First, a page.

Private Label Credit Cards Market Buffeted by COVID-19, BNPL

Press Release
Jun 4, 2021

According to Packaged Facts’ just-released report, Private Label Credit Cards in the U.S., transactions and dollar volume for private-label credit cards dropped sharply with the onset of COVID-19, but then experienced recovery in the second half of the year.  Even so, Packaged Facts projects flat to low growth in upcoming years for the private-label card market, with receivables estimated at $142 billion in 2020.

Private label credit cards, also called store cards, are the original credit cards. Traditional private label credit cards are good for in-store credit only, as opposed to store credit cards that are co-branded with Visa, Mastercard, or American Express, and therefore applicable for general use.

Private label credit card performance will continue to be hampered by the bankruptcies of some large partner retailers, tied not only to the accelerated surge in e-commerce in the wake of COVID-19, but to the longer-term trend of mall closings since 2010.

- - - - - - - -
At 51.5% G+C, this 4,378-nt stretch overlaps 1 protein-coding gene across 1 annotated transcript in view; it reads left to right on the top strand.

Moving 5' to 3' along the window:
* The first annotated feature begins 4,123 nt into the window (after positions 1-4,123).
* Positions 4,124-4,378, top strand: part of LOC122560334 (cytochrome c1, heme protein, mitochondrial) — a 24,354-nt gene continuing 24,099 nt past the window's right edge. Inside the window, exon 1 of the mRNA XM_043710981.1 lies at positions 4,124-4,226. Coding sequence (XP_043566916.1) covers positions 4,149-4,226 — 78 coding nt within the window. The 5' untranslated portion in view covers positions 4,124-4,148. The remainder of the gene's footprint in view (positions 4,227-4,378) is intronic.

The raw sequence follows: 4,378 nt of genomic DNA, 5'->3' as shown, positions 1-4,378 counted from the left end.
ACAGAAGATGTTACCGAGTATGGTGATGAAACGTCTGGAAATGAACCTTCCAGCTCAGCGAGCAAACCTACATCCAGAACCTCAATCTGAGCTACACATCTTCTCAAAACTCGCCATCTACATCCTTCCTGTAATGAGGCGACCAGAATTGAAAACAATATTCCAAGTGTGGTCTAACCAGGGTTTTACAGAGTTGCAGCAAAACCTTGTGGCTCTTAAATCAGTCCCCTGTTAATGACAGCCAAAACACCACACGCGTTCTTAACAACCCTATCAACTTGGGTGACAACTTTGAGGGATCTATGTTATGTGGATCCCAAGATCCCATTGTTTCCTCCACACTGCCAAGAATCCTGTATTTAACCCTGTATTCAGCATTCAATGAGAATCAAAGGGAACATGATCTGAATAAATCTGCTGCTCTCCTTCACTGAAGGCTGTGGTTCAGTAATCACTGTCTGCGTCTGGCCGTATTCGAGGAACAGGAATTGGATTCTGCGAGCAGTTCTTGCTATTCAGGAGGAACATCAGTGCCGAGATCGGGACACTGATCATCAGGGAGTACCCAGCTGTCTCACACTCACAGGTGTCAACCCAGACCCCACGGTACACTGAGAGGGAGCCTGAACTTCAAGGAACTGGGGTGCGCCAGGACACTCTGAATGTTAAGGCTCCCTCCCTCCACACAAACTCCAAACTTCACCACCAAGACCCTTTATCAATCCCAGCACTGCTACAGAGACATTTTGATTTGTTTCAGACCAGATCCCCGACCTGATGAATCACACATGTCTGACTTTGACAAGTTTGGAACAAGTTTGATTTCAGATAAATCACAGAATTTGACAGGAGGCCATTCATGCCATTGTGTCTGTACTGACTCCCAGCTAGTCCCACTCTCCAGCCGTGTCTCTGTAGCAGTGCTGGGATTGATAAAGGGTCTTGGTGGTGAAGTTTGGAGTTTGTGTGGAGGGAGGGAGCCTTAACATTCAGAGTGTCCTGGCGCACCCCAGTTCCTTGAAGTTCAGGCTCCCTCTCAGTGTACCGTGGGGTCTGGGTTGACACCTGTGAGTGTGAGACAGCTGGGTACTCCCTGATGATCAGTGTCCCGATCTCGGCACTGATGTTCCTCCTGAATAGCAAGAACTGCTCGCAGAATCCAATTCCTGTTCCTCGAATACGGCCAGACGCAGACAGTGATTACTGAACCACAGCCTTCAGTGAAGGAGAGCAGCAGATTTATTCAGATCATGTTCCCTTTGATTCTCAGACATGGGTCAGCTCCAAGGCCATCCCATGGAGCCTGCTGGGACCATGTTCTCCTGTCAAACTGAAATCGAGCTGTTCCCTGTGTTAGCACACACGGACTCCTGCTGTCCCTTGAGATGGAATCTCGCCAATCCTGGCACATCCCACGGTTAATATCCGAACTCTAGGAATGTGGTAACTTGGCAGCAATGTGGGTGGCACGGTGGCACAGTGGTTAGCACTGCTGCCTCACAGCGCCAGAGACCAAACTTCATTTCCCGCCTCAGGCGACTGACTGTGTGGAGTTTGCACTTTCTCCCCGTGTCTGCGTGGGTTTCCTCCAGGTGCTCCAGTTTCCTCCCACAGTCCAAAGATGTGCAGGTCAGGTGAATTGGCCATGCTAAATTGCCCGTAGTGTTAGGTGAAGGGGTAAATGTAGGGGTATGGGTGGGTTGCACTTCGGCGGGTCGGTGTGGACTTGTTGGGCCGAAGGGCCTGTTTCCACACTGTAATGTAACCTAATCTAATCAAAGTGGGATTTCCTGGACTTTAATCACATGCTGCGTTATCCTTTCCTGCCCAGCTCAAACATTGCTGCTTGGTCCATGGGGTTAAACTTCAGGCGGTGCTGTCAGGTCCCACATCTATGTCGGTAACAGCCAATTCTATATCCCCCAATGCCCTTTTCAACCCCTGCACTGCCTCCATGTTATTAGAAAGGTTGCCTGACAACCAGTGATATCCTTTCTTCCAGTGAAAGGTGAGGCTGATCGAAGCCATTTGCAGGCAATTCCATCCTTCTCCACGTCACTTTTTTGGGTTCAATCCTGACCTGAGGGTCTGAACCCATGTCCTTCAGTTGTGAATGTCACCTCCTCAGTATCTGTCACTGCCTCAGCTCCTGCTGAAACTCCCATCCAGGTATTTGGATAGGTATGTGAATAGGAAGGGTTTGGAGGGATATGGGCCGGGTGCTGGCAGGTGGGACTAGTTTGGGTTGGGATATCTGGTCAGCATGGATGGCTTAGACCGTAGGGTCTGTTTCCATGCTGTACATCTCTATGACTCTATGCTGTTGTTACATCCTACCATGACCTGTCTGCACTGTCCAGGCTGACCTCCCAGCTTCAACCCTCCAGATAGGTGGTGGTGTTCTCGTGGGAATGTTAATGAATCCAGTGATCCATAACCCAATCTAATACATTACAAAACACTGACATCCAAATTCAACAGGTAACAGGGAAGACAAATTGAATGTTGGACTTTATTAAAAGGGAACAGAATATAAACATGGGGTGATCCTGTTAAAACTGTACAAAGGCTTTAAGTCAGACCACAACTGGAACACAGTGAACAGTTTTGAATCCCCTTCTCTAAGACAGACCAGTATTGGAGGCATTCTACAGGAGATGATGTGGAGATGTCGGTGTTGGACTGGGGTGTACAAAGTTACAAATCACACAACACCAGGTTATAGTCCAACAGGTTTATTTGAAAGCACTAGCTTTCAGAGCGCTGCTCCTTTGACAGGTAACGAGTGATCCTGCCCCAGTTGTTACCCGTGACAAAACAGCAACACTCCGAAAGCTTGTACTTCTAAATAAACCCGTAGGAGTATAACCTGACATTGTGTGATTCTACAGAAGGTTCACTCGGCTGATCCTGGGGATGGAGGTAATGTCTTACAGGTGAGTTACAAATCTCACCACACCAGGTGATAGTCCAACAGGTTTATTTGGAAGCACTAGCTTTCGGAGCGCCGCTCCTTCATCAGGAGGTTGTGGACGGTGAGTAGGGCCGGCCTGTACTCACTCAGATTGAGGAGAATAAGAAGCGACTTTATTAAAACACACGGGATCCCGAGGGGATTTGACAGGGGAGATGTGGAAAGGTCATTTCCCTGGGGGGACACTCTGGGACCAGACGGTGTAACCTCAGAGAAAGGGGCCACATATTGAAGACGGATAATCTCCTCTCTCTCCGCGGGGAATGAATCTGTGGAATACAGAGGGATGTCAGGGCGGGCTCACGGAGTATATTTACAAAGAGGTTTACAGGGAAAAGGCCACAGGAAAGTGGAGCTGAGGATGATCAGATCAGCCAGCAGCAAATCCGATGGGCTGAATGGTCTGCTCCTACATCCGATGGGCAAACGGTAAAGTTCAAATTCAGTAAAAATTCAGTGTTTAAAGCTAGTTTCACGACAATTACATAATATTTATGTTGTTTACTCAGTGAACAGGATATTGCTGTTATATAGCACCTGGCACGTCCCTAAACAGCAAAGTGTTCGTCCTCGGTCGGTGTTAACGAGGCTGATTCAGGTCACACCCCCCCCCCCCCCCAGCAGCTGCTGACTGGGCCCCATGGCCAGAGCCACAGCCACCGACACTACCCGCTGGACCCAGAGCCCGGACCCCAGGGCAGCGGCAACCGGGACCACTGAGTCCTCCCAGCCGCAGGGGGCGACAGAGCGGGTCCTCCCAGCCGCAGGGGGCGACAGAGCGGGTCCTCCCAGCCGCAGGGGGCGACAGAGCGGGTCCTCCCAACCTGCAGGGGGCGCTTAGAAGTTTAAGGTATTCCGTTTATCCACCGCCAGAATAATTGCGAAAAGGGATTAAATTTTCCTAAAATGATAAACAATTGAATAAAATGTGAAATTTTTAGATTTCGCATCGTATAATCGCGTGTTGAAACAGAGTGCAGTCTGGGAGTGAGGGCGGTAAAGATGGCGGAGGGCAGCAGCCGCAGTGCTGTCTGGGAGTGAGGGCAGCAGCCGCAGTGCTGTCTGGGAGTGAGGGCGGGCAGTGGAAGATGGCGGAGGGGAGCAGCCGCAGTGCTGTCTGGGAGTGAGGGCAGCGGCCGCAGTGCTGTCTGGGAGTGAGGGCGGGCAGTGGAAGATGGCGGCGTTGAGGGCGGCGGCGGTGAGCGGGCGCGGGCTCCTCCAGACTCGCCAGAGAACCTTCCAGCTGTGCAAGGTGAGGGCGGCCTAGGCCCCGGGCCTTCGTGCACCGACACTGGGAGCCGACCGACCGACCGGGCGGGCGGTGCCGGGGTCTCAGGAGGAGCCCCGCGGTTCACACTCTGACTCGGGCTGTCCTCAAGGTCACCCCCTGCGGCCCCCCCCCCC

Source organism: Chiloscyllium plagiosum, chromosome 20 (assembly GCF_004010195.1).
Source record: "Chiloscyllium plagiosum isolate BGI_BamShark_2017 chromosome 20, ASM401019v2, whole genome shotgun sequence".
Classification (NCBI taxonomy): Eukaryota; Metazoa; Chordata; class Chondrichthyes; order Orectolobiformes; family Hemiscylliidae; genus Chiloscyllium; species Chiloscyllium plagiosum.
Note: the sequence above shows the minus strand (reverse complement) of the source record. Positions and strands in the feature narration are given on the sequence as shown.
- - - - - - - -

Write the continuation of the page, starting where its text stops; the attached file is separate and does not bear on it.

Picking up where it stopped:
Also factoring in are the changing payment preferences of Millennials and Gen Z.  Younger adult shoppers are demanding access to point-of-sale (POS), buy-now, pay-later (BNPL) offers that let them pay for purchases in four equal installments, interest free, while receiving their purchased item as soon as the first payment is made.

Large retailers are partnering with BNPL digital solutions for their online shoppers and are beginning to offer BNPL as an option at store check-out, but those who have leaned on their private-label credit cards to open channels of communication with their customers and to cement and nurture loyalty can find BNPL challenging. As noted by report analyst Elizabeth Rowe, “a private-label credit card generates income for a retailer, while a BNPL product costs the retailer money. It hurts, but it does increase average shopping cart size, lower rates of cart abandonment, and it is what consumers are demanding.”

The private-label retail credit card market is dominated by six bank issuers, led by Synchrony Financial, Citi Retail Services, and Capital One.  As of first quarter 2021, 55% of adults had private-label credit cards in their own name, with 80% of these cardholders having used them in the last 30 days. The most widely held private-label credit cards by retailer type are department stores, discount stores, and club stores, followed clothing stores or pure-play Internet stores such as Amazon.

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